“It’s futuristic,” Diaz-Velasco says. “This was one of the Basel House murals. They lit it up and projected on it during Wynwood’s Basel House week.”
Positioned in profile against the mural’s giant faces and hands, the Urus’ assertive angles announce themselves. The vehicle features inversions and cuts where you don’t expect to see them, especially on an SUV. (Those sharp angles appear even on the 22-inch Nith wheels with their diamond polish finish.)
But then again, this is a Lamborghini, the car most synonymous with Miami. The Urus says luxury, excitement — and I want your eyes on me.
Unsurprisingly, Diaz-Velasco is taken by the cockpit’s curves. “The interior design of the car wraps your body,” she says. “And everything inside is welcoming to the touch.”
That would include not just the wood finishes, but also the natural leather, aluminum, and the hand-stitched burnt sienna Alcantara®, a tactile faux suede you can’t help but caress.
The Paraiso skyscrapers rise in the windshield as we approach Edgewater. One of Diaz Velasco’s favorite projects is a three-bedroom condo inside One Paraiso, the elegant 53-story tower developed by Related Group and designed by renowned architect Piero Lissoni.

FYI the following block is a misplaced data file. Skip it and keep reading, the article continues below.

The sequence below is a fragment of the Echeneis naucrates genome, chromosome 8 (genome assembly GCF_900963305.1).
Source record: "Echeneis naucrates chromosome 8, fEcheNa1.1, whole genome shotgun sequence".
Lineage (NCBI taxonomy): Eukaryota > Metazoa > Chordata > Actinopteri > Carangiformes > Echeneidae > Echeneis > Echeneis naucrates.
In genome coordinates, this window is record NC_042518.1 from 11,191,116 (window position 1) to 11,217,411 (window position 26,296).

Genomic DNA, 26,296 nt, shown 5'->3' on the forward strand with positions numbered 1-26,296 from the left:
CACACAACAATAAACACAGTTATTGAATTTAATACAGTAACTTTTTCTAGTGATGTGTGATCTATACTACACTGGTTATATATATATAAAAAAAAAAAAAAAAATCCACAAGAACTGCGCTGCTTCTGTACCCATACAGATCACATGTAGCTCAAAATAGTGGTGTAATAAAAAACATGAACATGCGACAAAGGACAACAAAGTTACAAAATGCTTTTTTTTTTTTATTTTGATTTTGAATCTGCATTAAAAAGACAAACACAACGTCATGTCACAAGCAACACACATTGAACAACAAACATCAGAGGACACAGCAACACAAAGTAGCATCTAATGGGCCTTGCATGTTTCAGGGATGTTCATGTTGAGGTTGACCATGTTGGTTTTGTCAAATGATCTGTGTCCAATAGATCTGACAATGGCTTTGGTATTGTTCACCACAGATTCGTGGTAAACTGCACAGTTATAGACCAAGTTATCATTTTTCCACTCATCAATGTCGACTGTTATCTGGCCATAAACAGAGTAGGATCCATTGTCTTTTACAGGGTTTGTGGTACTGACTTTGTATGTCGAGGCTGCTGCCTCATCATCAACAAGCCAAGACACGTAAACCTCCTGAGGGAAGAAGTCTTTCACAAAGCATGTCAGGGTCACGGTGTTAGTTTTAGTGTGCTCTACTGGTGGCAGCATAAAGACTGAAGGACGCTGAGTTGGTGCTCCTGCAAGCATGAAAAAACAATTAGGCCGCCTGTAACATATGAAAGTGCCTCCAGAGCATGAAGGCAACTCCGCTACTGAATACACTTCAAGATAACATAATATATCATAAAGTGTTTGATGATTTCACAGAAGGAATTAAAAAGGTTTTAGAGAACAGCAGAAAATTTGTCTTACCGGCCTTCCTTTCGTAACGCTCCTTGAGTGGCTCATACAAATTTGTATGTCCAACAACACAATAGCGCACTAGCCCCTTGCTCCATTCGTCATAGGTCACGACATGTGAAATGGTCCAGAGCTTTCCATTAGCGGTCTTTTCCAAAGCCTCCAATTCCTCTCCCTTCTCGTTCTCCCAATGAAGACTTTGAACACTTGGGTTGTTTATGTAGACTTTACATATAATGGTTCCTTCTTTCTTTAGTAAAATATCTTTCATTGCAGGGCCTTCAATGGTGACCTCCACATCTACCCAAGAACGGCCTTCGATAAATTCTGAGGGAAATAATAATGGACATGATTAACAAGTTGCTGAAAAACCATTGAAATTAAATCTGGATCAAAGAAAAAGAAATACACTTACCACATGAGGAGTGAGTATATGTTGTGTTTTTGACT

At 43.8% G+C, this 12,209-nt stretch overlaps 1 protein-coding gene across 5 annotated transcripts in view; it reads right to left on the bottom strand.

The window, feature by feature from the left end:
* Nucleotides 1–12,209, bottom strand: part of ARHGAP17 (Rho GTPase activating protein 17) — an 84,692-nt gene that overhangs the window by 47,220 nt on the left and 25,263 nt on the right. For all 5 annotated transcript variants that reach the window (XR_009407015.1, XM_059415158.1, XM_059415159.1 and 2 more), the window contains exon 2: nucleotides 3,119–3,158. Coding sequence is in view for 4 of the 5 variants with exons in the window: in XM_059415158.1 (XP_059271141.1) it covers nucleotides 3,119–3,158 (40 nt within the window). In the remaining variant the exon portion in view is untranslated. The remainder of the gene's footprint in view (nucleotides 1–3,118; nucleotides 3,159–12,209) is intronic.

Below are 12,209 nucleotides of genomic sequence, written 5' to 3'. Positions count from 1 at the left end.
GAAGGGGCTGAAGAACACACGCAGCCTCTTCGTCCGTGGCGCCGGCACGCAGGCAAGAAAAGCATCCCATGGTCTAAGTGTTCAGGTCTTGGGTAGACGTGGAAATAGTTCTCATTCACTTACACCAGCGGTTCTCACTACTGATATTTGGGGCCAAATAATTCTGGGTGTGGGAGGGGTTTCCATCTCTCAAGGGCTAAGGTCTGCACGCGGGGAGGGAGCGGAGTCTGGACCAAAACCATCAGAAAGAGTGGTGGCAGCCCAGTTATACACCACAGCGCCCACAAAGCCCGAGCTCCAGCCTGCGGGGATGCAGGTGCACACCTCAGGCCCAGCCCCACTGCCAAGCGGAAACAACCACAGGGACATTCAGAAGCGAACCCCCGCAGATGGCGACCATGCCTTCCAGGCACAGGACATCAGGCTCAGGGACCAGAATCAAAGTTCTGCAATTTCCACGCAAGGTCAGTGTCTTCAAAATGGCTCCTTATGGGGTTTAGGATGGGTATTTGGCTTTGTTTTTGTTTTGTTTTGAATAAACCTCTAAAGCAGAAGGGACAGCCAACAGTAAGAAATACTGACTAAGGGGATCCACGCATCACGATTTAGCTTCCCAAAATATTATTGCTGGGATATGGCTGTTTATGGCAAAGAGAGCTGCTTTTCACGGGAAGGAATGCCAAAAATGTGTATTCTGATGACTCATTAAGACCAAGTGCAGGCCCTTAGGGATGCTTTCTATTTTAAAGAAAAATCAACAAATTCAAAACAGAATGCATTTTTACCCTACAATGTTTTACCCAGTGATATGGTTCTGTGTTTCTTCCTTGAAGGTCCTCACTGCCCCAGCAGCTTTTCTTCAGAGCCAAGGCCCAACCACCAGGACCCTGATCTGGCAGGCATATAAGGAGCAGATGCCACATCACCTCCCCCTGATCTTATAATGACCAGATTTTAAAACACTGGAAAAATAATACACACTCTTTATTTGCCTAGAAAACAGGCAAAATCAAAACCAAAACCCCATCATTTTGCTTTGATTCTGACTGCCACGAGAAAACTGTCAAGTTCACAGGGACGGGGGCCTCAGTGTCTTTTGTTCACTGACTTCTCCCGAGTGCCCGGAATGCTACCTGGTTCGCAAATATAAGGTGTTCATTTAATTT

For longtime clients, Diaz-Velasco created a home that’s warm, beachy and modern, with surprisingly textured walls.
“I installed cork wall panels from New Zealand, and I used neutrals with punches of yellow to contrast with the spectacular bay views.”
She notes that even though a direct sea vista can be overwhelming, and interiors shouldn’t try to compete with the gorgeous water, “people live there and have to enjoy themselves. It’s like an orchestra where all the instruments have to play together so the symphony is beautiful.”
Back on ground level: As the day turns dusky over cocktails at Amara, Diaz-Velasco turns pensive— and grateful. She is grateful for her handsome husband, the architect and general contractor Jose Andres Velasco, with whom she often collaborates. “And I am very thankful for this city, to be able to practice my passion,” she says with evident emotion as the sky darkens over Biscayne Bay.
“It’s hard to imagine having the kinds of opportunities I’ve had anywhere else. My story could only happen because of the amazing people behind the growth of the city and the people behind the brands that I work with.” With that, we toast our dynamic, multicultural melting pot where everything revs fast and the world comes to play —and create.